Analysis: Occupy Central Not Exactly Hong Kong’s Tiananmen

VOA's former Hong Kong, Beijing correspondent compares and contrasts 1989 Tiananmen Square protest with what is now happening in Hong Kong More

Bambari Hospital a Lone Place of Help in Violence-Plagued CAR

Only establishment still functioning in CAR's second city is main hospital More

This forum has been closed.
Comment Sorting
Comments
     
by: riano baggy from: ina
July 10, 2014 10:08 AM
We proud the presidential election successful , it is a people,s victory. This is victory of entire Indonesian people. The winner ready to implementation their plans/programs with hard work for Indonesian peoples.


by: arup das from: nashik
July 10, 2014 8:01 AM
Indonesian people should align themselves with India leaving their islamic friends as they were in ancient times.

Featured Videos

Your JavaScript is turned off or you have an old version of Adobe's Flash Player. Get the latest Flash player.
The Legacy of Jimmy Carter: The Preacher from Plainsi
X
October 01, 2014 10:45 AM
It is common in the United States to see tourists flock to sites associated with America's presidents. Some are privately owned and others are run by the National Park Service or the National Archives -- but most have helped draw business and people into the towns and cities where they are located. As VOA’s Kane Farabaugh reports, there is one particular presidential hometown that is unique in what it has to offer those who make the trip.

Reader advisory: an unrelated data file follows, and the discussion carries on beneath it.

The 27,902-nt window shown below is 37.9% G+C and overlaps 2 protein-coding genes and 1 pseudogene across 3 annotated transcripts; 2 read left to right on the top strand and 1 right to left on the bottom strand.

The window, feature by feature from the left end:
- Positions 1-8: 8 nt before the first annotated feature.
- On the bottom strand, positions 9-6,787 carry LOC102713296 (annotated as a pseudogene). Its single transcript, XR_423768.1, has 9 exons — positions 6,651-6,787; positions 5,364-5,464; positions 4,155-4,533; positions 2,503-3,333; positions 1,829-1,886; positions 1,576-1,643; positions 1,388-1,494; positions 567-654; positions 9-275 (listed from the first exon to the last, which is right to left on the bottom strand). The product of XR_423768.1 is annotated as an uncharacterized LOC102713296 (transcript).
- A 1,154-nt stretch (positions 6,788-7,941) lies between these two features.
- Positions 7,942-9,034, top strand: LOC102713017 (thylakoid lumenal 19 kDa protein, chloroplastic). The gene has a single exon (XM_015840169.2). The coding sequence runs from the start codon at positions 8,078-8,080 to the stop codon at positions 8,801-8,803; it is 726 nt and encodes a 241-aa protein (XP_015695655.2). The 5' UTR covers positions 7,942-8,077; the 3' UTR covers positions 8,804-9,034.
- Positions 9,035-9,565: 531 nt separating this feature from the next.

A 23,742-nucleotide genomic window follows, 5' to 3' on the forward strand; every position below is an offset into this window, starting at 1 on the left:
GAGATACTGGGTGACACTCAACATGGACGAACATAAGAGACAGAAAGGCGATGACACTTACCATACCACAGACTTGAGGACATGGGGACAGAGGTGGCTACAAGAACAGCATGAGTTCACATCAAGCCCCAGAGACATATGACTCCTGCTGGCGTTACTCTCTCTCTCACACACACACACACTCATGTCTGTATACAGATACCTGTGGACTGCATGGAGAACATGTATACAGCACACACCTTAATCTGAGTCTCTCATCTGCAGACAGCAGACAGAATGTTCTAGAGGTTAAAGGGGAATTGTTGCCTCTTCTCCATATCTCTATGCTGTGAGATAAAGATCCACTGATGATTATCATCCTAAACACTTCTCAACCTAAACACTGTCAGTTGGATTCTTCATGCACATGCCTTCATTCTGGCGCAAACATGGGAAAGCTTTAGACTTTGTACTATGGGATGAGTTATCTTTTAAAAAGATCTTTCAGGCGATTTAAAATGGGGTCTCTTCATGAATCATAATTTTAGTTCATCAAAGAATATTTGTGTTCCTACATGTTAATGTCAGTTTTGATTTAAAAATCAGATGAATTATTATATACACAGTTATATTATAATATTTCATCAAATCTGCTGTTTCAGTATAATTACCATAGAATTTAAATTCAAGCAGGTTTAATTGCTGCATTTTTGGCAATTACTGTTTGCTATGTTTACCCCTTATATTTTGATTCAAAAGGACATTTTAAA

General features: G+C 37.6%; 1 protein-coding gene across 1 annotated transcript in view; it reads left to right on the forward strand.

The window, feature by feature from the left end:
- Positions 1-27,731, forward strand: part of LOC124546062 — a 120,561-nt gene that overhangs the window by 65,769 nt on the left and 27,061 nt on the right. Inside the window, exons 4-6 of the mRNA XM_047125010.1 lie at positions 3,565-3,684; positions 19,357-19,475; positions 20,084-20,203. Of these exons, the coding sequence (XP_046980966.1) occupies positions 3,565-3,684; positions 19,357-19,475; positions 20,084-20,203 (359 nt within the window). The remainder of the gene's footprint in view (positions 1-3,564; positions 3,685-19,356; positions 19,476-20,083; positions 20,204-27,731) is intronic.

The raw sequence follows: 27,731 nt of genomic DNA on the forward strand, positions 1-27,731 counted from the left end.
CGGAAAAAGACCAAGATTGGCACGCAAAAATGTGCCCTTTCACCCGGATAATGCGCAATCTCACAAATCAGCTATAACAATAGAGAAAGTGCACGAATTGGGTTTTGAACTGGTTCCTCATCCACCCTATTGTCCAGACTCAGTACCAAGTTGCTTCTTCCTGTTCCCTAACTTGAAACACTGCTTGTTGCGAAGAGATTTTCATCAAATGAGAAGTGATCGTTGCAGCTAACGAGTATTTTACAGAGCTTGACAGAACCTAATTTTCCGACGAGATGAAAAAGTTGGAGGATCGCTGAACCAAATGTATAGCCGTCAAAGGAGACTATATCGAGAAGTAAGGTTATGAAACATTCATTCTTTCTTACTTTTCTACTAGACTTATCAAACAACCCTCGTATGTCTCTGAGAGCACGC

Video

Video The Legacy of Jimmy Carter: The Preacher from Plains

It is common in the United States to see tourists flock to sites associated with America's presidents. Some are privately owned and others are run by the National Park Service or the National Archives -- but most have helped draw business and people into the towns and cities where they are located. As VOA’s Kane Farabaugh reports, there is one particular presidential hometown that is unique in what it has to offer those who make the trip.
Video

Video Hong Kong Protests Draw New Supporters on National Holiday

On the 65th anniversary of the founding of Communist China, Hong Kong protesters are hoping to stage the largest pro-democracy demonstration since the 1989 Tiananmen protests. VOA's Brian Padden visited one of the protest sites mid-day, when the atmosphere was calm and where the supporters were enthusiastic about joining what they are calling the umbrella revolution.
Video

Video India's PM Continues First US Visit

India's prime minister is on his first visit to Washington, to strengthen political and economic ties between the world's oldest and the world biggest democracies. He came to the U.S. capital from New York, the first stop on his five-day visit to the country that denied him an entry visa in the past. From Washington, Zlatica Hoke reports Modi seemed most focused on attracting foreign investment and trade to increase job opportunities for his people.